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Star Trek Discovery Will See Spock Reconcile His Human & Vulcan Sides

Ethan Peck revealed that his Spock will blend more of his human and Vulcan sides than audiences have previously seen. Peck is the third actor to play the iconic Star Trek role and will debut his performance during season 2 of Star Trek: Discovery.

Spock was originally conceived to function as the antithesis of human compulsion and emotion - a logical foil to James Kirk's more free-wheeling style, representing the universal conflict between head and heart. That said, the character was written as half-human, so Spock was empowered to experience a broader range of emotions than full-blooded members of his race, though he'd opted to live a fully Vulcan lifestyle of suppressing them. This meant that during the character's tenure on Star Trek, he wrestled with his feelings on more than one occasion, but mostly remained Kirk's logical, ever so slightly condescending conscience.

Related: Star Trek Discovery's Michelle Yeoh in Talks to Reprise Her Role in Spin-off Series

But in an interview with TV Insider, actor Ethan Peck revealed that season 2 of Discovery would reveal Spock at a critical and as yet unseen juncture in his life that would see the character dealing with some past trauma:

He's not yet fully realized. I view this time in his history as an opportunity for us to explore Mr. Spock's genesis. It's during this moment that he reconciles his human and Vulcan [sides], so we see him sway between extremes of emotion and logic... He's absolutely more emotional than we've seen him before. [Those feelings] erupt from deep within him, triggered by a traumatic event. He's dealing with his human side for the first time since childhood, a process that is essential to his development.

Star Trek Kirk and Spock

Peck's statements go hand in hand with what we already know about Discovery's sophomore season. The main arc will focus on seven signals that have erupted in the galaxy and are more powerful than anything Starfleet has ever encountered. Along with the discovery of said signals, Spock is undergoing major mental turmoil to the point of taking a leave of absence from Starfleet and is on the Enterprise under Captain Christopher Pike. In a season 2 promotional video, executive producer Olatunde Osunsamni characterized his arc with these words: "This iteration of Spock is going through things we never realized Spock went through," which coincides with Peck's statements that we're meeting the character at an as yet unseen moment in his evolution.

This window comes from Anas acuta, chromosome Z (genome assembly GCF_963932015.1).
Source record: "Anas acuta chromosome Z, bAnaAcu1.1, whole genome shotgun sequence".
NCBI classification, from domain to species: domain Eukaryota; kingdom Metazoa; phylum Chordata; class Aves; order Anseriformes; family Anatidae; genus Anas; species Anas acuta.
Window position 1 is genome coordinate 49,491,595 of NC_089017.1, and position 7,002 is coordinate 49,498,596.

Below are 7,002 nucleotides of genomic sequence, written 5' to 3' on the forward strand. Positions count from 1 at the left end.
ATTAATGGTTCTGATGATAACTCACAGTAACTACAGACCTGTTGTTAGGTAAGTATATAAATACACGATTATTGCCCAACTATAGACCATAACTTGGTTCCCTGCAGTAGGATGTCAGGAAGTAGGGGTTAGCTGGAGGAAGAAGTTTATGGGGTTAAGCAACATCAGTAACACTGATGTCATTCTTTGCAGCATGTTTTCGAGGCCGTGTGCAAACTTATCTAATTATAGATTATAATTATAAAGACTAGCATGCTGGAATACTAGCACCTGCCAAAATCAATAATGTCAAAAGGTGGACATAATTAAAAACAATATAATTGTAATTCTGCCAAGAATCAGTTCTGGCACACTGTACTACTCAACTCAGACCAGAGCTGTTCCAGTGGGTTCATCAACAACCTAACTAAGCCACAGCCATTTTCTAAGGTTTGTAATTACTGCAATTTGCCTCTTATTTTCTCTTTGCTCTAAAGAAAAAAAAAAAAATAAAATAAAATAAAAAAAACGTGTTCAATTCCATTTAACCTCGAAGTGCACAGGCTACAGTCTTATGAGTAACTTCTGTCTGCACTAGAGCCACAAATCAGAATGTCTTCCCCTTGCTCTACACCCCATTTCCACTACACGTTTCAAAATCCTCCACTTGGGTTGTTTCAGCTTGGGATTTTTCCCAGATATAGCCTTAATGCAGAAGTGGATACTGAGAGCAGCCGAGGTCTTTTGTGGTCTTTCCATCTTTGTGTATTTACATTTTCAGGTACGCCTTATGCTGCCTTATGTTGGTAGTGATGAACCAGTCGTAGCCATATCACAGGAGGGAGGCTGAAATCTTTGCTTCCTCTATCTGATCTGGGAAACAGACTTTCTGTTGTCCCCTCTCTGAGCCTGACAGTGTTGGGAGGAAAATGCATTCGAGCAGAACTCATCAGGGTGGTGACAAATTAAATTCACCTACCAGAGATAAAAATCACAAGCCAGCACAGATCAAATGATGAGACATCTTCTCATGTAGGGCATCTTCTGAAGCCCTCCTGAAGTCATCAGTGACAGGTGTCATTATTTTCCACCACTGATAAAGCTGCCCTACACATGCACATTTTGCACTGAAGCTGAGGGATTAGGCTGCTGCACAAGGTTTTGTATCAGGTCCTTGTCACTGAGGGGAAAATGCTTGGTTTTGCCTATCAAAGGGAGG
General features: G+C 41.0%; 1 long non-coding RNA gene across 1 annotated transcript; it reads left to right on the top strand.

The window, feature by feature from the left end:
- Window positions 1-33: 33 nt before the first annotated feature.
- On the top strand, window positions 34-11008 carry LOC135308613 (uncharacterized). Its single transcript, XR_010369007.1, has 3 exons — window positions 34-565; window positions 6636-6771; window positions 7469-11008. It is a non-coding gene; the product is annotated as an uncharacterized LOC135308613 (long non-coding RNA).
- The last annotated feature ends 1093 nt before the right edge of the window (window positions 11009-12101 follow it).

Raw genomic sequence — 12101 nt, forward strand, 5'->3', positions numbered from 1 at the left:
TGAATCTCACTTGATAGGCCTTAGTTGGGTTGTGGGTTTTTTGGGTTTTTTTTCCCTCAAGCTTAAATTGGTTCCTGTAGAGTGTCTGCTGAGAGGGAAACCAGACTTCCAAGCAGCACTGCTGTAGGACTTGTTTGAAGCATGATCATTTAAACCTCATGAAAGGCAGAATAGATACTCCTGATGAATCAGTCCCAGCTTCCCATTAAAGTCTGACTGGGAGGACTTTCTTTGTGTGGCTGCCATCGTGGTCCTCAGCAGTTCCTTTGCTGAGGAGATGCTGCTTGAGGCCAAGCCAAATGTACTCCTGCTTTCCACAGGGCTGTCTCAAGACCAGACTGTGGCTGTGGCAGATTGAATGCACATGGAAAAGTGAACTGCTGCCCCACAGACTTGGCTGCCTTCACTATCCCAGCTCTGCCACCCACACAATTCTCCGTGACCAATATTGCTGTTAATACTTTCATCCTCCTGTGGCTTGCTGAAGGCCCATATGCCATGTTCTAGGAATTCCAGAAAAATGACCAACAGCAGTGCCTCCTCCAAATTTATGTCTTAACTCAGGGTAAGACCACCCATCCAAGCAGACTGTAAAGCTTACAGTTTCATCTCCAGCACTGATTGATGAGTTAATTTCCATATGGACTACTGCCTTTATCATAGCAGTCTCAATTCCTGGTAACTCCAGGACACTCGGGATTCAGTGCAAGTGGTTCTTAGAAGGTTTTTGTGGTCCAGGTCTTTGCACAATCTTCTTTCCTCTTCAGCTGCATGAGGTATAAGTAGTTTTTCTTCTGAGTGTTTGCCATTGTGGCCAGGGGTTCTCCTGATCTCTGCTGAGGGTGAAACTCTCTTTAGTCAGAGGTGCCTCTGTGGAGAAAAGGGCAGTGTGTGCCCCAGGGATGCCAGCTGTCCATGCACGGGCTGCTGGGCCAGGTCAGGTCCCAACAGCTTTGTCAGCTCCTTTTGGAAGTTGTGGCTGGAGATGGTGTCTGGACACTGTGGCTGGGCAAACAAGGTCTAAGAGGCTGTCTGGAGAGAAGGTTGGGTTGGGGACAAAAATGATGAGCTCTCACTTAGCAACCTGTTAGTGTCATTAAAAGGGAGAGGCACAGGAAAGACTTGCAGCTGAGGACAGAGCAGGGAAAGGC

Spock's mere presence on Discovery marks a pretty risky move on the part of the Star Trek franchise's newest family member. The series ruffled feathers early on with what many fans believed to be betrayals of canon in everything from plot to philosophy to makeup and costume design. But something the first season had going for it was the fact that while it took place during a pretty well-documented time in the Federation's history, there were no major characters resurrected with new backgrounds, actors and stories. Even Christopher Pike in season 2 has the advantage of being far less fleshed out (canon-wise) than Spock, allowing the writers the freedom to play with his background some more.

Spock does not come with that kind of freedom, though it would appear that Discovery has found a way to inject a new narrative into one of Star Trek's oldest and most beloved characters. And frankly, the idea that Spock struggled with integrating his human and Vulcan sides as a young person is more than believable - more so, in fact, than the idea that he had a foster sister he never mentioned once during his entire run on Star Trek.

More: Star Trek: Discovery's Budget Reportedly Paid for by Netflix, Not CBS

Source: TV Insider

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